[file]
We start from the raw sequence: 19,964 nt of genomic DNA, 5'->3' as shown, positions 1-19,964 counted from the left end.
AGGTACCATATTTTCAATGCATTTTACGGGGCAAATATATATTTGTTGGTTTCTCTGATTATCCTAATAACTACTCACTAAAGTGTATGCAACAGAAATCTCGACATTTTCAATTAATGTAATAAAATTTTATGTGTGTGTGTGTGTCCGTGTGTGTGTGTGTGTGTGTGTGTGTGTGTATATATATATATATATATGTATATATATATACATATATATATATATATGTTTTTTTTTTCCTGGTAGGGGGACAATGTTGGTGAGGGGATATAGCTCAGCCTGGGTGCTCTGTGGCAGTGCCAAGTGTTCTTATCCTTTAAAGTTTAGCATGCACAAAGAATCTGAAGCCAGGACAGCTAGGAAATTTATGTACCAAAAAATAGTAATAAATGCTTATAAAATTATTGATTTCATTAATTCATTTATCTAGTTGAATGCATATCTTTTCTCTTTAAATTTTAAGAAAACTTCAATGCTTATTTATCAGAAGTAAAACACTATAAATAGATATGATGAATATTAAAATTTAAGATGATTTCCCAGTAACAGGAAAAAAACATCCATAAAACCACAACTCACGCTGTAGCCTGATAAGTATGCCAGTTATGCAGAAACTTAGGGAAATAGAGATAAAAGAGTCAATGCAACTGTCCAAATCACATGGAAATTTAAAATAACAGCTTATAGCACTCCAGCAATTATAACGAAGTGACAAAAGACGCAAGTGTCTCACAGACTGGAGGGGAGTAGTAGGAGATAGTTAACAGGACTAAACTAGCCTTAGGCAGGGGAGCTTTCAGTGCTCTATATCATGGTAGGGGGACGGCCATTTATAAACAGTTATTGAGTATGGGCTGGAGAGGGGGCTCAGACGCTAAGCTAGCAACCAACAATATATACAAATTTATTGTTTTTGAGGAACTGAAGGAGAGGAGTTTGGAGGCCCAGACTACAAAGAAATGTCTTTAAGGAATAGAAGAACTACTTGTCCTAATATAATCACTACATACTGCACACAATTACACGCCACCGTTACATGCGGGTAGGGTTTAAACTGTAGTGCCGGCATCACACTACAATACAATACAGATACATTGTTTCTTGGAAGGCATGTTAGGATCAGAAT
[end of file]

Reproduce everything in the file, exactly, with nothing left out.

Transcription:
We start from the raw sequence: 19,964 nt of genomic DNA, 5'->3' as shown, positions 1-19,964 counted from the left end.
AGGTACCATATTTTCAATGCATTTTACGGGGCAAATATATATTTGTTGGTTTCTCTGATTATCCTAATAACTACTCACTAAAGTGTATGCAACAGAAATCTCGACATTTTCAATTAATGTAATAAAATTTTATGTGTGTGTGTGTGTCCGTGTGTGTGTGTGTGTGTGTGTGTGTGTGTATATATATATATATATATGTATATATATATACATATATATATATATATGTTTTTTTTTTCCTGGTAGGGGGACAATGTTGGTGAGGGGATATAGCTCAGCCTGGGTGCTCTGTGGCAGTGCCAAGTGTTCTTATCCTTTAAAGTTTAGCATGCACAAAGAATCTGAAGCCAGGACAGCTAGGAAATTTATGTACCAAAAAATAGTAATAAATGCTTATAAAATTATTGATTTCATTAATTCATTTATCTAGTTGAATGCATATCTTTTCTCTTTAAATTTTAAGAAAACTTCAATGCTTATTTATCAGAAGTAAAACACTATAAATAGATATGATGAATATTAAAATTTAAGATGATTTCCCAGTAACAGGAAAAAAACATCCATAAAACCACAACTCACGCTGTAGCCTGATAAGTATGCCAGTTATGCAGAAACTTAGGGAAATAGAGATAAAAGAGTCAATGCAACTGTCCAAATCACATGGAAATTTAAAATAACAGCTTATAGCACTCCAGCAATTATAACGAAGTGACAAAAGACGCAAGTGTCTCACAGACTGGAGGGGAGTAGTAGGAGATAGTTAACAGGACTAAACTAGCCTTAGGCAGGGGAGCTTTCAGTGCTCTATATCATGGTAGGGGGACGGCCATTTATAAACAGTTATTGAGTATGGGCTGGAGAGGGGGCTCAGACGCTAAGCTAGCAACCAACAATATATACAAATTTATTGTTTTTGAGGAACTGAAGGAGAGGAGTTTGGAGGCCCAGACTACAAAGAAATGTCTTTAAGGAATAGAAGAACTACTTGTCCTAATATAATCACTACATACTGCACACAATTACACGCCACCGTTACATGCGGGTAGGGTTTAAACTGTAGTGCCGGCATCACACTACAATACAATACAGATACATTGTTTCTTGGAAGGCATGTTAGGATCAGAAT